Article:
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Thread: Remastering from the Dead

  1. #1

    Remastering from the Dead

    Beginner. 7.2.0 installed as-is on USB key, via running live CD and flashing. Alles OK, except for disappearing window dressing, due to unsolved Compiz bug (I have to type "knoppix no3d" at every boot).

    During apt-get installation of various AvidEmux dependencies, a concluding message told me that libc-2.17.so had been found in an unexpected location (UNIONFS/lib/i386-linux-gnu) and should be removed therefrom. So, I deleted the file, as told.

    Begin(Nightmare):
    I now have a crippled system, where everything from an "apt get" to an "ls" results in a can't-find error for libc.so.6 (which was in the same directory but was merely a pointer to libc-2.17.so). I could not even copy over a replacement from a CD. It seems that EVERYTHING RELIES ON THAT C-LIBRARY FILE. Finally with the system stuck (even net connectivity was lost), I rebooted it.

    Now, the same error appears at booting, and Knoppix halts.

    Examining that USB key from another running instance of Knoppix shows no UNIONFS directory on the problem key, where I may replace the C-library file. I tried copying it elsewhere, to no avail.

    So, how do I remaster from the dead my USB key? It lacks only that one C-library file!

    P.S. Remember, I'm a newbie. Please spell out any commands.

  2. #2
    Senior Member registered user
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    Hi!

    I think the first thing to mention should be: Do not delete any file in the directory /UNIONFS or its subdirectories if you do not know whether it is essential. Always use the package management software to remove the whole package if the file is a member of a package.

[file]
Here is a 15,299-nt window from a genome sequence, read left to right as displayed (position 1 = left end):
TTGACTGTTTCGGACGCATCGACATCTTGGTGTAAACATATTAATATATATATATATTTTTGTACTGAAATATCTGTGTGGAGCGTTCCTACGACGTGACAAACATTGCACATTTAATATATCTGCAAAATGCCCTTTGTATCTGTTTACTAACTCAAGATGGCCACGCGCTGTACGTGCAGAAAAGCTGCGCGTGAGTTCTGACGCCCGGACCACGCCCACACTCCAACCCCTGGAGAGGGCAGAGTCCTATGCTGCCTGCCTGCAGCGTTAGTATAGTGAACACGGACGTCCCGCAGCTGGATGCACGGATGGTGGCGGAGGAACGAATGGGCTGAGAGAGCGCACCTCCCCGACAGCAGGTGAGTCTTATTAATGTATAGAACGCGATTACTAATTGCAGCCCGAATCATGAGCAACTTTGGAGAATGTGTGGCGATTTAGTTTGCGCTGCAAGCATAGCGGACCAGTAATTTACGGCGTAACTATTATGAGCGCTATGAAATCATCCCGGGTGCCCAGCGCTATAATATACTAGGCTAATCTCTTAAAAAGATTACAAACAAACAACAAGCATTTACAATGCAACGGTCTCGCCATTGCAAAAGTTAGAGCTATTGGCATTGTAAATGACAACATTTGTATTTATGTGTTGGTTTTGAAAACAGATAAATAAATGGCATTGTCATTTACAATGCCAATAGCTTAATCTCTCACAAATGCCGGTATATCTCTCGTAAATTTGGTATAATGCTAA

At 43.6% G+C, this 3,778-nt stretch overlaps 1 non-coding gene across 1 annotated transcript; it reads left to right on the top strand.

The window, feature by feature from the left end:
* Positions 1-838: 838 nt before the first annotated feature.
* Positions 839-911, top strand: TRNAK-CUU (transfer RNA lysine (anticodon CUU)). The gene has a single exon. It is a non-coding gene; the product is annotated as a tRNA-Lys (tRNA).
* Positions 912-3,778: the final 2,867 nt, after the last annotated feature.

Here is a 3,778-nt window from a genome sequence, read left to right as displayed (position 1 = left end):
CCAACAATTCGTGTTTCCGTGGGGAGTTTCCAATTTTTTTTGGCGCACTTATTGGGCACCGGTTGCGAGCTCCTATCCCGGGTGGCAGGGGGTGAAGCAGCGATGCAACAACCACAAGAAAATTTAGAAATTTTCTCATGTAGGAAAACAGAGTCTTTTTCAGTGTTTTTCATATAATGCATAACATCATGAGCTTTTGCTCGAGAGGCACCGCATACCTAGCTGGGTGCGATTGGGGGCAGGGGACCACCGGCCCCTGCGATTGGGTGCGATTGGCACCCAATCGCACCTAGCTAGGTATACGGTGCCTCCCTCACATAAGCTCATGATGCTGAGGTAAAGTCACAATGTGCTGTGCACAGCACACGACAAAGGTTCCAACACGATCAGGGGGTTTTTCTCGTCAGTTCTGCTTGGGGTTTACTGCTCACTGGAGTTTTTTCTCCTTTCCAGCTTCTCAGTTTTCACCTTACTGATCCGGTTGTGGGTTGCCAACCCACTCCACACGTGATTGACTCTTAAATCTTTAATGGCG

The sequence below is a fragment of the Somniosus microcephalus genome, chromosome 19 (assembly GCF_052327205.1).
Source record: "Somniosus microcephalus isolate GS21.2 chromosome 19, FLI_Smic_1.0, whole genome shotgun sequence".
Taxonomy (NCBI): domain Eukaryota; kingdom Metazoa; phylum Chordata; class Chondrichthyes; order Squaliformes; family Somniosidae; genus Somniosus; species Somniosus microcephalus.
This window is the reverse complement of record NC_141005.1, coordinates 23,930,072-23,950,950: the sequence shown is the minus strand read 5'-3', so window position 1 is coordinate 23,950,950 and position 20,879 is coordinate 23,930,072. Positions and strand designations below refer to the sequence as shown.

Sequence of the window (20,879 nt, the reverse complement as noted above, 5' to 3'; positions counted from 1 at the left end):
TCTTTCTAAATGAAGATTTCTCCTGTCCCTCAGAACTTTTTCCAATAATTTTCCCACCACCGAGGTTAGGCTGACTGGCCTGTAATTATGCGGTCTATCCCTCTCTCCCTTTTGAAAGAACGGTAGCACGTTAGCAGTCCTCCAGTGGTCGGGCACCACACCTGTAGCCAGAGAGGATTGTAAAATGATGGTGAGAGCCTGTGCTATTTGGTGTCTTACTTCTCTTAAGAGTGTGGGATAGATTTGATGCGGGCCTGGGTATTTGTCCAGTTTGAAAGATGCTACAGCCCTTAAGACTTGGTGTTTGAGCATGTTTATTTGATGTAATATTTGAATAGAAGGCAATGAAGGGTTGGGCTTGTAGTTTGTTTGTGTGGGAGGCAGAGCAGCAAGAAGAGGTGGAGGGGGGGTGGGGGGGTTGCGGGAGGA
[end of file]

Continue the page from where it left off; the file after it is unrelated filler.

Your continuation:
The short answer to your question is you have to reboot your system with the noimage cheatcode. Then mount your overlay file as a loop back device and copy libc-2.17.so from /lib/i386-linux-gnu to the right place in your overlay file. Do not forget to create soft links to this file if you have deleted them before.

    The real commands depend on the type of overlay you are using. Is it an unencrypted overlay or an encrypted overlay or a whole overlay partition?

  3. #3
    Thanks for replying. I tried to use Synaptic, but I repeatedly couldn't find software that I was seeking, including AvidEmux. So, I just would Google the software's name and then follow the apt-get instructions.

    The USB key is a 32GB one, where I told the installation to use the entire rest of the non-OS space for persistent storage.

  4. #4
    Senior Member registered user
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    If you use an encrypted overlay partition you have to issue other commands than with an unencrypted overlay.

    Where did you find the instructions on how to install AviDemux? I would try the version from deb-multimedia.org for the wheezy distribution.

  5. #5
    Not encrypted.

    When the video editor that comes with Knoppix appeared unsuitable, I Googled for others and then went to AvidEmux.org and tried to follow the instructions there (and then elsewhere). I think that the repository you mentioned is one I used.